Christine: Yes. First of all, we have good technology now. With the teams I work with remotely, all of our meetings are not done on the phone but are done on Google Hangouts. As a result, you get the non-verbal cues—people are sitting in front of a camera and it’s fantastic, it works really well, and it also prevents people from multi-tasking while they’re on the phone with you. In that sense there is even increased efficiency—more so than if we were all sitting in a conference room together. In fact, with the right technology, remote work can in fact be better—and I actually think it’s important for work teams to think about “How can this be better,” what isn’t efficient, what isn’t effective about meetings if we are all working in the same space—it can be improved.
The second thing to think about—I’m a coach, and I do 95% of my coaching on the phone, with people all over the world. And even the people who live in the same county as I do, most of the time they opt for a phone meeting rather than coming into my office. And that’s because, in addition to the efficiency of it (you don’t lose time driving), it provides some safety: you can get right to the heart of the issue. You can say exactly what you mean, and not have to beat around the bush with sugar-coating. It takes a lot of courage to be really direct, and the safety of not having to look someone in the eye while you say what you mean is terrifically effective.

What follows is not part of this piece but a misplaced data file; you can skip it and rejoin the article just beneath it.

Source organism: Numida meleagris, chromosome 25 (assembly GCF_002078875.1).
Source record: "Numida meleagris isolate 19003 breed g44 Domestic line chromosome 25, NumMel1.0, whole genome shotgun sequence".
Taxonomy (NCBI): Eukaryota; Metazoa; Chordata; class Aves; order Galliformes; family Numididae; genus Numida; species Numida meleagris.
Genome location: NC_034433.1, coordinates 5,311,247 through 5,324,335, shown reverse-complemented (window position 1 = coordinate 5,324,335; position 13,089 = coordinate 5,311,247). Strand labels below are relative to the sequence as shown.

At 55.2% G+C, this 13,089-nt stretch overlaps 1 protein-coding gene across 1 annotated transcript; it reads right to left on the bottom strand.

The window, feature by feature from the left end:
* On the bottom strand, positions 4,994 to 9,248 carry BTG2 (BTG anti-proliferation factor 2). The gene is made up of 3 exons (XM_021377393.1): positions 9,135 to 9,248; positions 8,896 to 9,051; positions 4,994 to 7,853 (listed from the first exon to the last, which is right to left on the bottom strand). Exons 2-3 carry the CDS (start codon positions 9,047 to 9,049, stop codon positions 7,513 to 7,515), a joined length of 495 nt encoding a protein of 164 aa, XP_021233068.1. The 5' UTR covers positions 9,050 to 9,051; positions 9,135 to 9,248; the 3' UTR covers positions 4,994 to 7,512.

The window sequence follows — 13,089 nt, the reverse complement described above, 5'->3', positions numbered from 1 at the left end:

A lot of people might wonder if that just lets people be mean in meetings—in my experience, not at all, but it really helps equalize power differentials. So the people who would be too shy, or people who are lower on the totem pole who wouldn’t feel comfortable giving feedback to the CEO, often will on the phone, because it provides a level of safety. This is really good news for the CEO, because good leaders need to know what their people are really thinking, so any technology that’s going to provide not just efficiency, but also greater transparency, greater access to what people think—to the truth—is a benefit.
1MFWF: There is a lot of pressure to keep up appearances in work and life, as the “ideal worker” or the “ideal parent”. As a result, people tend to stay quiet about areas of struggle, in fear of being seen as failing. But you talk about how straying from these ideals is actually a strength, not a failure. How is it productive to be “divergent”?
Christine: We live in a world that is changing so rapidly—and the most successful people will be able to solve all the new problems that are coming up with innovative solutions. The rate of change is happening so fast that we need our divergent thinkers, because those are the people who remain able to adapt to change the most quickly. And I actually believe that all of us are divergent in our own ways—but the people who are less bound to the culture, and the things that culture says they should do, the people who are more true to themselves, who know what they need and can figure out a way to get it—those are the people who are going to help us survive this very rapid rate of change.
1 Million for Work Flexibility teamed up with our supporter ThirdPath Institute to co-host a special “Thursdays with ThirdPath” webinar featuring Christine Carter on finding your sweet spot at home and at work. Watch the recording here.
Watch Christine Carter in a PBS NewsHour report, Can Money Buy Happiness?:
photo credit: Blake Farrington